Our good friend Perry’s latest mantra is that we have a “dysfunctional Congress,” which means, well, I don’t know what it means.¹ But one wonders what Perry would say if Congress declines to pass an increase in the statutory debt limit, and President Obama simply ignores the ceiling and keeps borrowing anyway. From Allahpundit:
Hot new idea: What if Obama just ignores Congress on the debt ceiling?
posted at 3:50 pm on June 25, 2011 by Allahpundit
Yeah, why not? That’s perfectly in keeping with Obama’s M.O. when the legislature gets in his way. Can’t get Congress to move on cap and trade? Make the EPA do something. Don’t want to beg Congress to authorize war in Libya? Send in the Air Force and forget about it.
Annoyed that Congress has refused to raise the debt ceiling because you can’t reach a deal on deficit reduction? Just keep selling Treasury securities and apply the proceeds to paying interest on the debt, then dare the House and Senate to do something about it.
There’s much more at the link, including an argument from The New Republic that the debt limit itself is inherently unconstitutional:
But even if standing could be established and the Obama administration gets taken to court, some legal experts note that an additional argument of surprising strength could be made: The government cannot legally default on its debts. Former Reagan official and maverick conservative budget wonk Bruce Bartlett has suggested as much by invoking Section Four of the Fourteenth Amendment, which says that “The validity of the public debt of the United States, authorized by law … shall not be questioned.” Although there has been little litigation or discussion of this section, it could be read to imply an absolute firewall against statutory limits on paying or devaluing the debt.
Allahpundit then added:
Now there’s a campaign platform I’d like to see in time for the 2012 election: “The Constitution lets me run up as much debt as I want and there’s nothing your representatives can do to stop me.”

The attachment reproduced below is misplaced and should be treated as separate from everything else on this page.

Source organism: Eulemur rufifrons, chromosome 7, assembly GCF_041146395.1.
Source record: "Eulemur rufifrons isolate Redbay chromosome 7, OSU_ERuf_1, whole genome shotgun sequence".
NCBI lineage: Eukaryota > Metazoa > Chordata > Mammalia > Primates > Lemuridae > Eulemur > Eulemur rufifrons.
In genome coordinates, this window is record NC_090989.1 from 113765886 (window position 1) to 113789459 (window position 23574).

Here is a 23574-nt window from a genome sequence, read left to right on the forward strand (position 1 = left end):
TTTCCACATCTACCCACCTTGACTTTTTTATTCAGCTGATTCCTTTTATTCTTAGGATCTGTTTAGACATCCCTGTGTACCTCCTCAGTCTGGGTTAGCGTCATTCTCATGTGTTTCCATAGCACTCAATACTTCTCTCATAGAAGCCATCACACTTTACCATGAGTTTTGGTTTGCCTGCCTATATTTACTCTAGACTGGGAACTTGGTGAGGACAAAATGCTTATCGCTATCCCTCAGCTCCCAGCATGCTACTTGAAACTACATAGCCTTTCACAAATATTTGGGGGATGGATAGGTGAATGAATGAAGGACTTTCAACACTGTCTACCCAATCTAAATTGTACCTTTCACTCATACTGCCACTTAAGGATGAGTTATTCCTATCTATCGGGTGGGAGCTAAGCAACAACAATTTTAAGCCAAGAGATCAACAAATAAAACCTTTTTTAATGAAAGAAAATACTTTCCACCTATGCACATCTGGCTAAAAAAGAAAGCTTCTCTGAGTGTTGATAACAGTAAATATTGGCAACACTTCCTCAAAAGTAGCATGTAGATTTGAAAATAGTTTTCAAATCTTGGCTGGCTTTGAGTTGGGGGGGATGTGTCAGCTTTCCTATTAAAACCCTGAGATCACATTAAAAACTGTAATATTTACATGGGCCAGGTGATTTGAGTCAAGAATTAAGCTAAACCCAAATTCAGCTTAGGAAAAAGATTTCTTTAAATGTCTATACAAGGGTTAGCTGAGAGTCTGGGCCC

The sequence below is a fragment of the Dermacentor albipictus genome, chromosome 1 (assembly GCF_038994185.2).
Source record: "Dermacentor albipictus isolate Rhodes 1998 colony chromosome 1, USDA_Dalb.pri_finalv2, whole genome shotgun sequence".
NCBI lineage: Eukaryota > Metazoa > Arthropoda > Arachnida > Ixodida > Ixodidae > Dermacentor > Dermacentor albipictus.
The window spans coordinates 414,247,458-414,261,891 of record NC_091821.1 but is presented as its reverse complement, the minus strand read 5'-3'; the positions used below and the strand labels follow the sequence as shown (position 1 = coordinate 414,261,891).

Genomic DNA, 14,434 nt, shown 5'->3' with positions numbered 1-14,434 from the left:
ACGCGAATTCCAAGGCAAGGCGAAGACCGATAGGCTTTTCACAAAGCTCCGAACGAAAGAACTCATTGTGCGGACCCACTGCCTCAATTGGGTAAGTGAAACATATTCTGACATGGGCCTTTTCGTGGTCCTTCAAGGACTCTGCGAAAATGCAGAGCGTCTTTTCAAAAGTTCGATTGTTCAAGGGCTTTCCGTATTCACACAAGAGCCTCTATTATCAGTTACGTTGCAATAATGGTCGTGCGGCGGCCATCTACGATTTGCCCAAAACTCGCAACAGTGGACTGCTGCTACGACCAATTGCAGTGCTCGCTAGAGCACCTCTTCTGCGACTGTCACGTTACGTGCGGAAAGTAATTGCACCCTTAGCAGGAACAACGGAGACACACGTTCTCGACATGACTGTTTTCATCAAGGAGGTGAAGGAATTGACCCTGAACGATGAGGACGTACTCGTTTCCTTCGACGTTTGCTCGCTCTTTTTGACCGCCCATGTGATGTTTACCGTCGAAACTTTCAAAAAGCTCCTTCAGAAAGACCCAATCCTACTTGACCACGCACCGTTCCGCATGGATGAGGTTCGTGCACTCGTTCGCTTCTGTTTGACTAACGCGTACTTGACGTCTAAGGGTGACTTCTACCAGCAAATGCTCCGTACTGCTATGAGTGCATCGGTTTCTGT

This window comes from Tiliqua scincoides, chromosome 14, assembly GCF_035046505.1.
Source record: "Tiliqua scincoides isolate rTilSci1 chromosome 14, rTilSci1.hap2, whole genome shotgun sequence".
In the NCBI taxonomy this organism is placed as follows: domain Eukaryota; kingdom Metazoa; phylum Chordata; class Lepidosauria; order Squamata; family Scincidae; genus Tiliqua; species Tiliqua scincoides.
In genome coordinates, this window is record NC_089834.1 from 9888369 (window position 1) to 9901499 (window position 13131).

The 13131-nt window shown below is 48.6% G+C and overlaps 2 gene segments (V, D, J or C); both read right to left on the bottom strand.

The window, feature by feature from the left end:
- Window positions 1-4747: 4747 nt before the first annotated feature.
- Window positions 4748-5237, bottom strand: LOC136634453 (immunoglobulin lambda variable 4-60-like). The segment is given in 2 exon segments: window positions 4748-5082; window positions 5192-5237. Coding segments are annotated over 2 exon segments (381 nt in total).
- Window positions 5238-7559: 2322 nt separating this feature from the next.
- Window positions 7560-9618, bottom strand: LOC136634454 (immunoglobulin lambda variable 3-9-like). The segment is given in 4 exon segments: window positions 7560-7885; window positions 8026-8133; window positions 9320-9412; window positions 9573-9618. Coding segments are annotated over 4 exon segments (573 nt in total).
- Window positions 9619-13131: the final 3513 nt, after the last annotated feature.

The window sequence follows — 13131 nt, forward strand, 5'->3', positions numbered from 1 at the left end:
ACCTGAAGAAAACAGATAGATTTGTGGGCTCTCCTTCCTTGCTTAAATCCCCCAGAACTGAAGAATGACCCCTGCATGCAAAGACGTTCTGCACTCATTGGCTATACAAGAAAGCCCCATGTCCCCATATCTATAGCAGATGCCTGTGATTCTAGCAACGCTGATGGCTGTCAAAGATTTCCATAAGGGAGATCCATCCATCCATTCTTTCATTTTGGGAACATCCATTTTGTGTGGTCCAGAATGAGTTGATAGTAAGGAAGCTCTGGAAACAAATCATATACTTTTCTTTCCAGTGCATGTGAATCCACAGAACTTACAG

Now, the obvious counter is that the Constitution puts paying our past, legally-incurred obligations ahead of other spending, but how do you determine what gets cut? The Line Item Veto Act of 1996 was held to be unconstitutional in Clinton v City of New York (524 U.S. 417 (1998)), so the selection of non-debt-repayment items to be deleted would not be solely up to President Obama, and if the Congress couldn’t then agree on what already-appropriated items were to be sequestered, then each appropriated item would have just as much of an obligation to be spent as any other.
So, if the Congress does what the people who elected it to do, which is not borrow more money, and declines to raise the debt ceiling, and President Obama goes ahead and takes unilateral action and exceeds the statutory debt limit anyway, will Perry start complaining about “Dictator Obama,” or will he continue the “dysfunctional Congress” meme, and tell us that the President simply had to do what he did?
¹ – Whatever he means, he has used “dysfunctional Congress” enough times in the past two days for me to wonder if that was the latest DNC talking point he was e-mailed.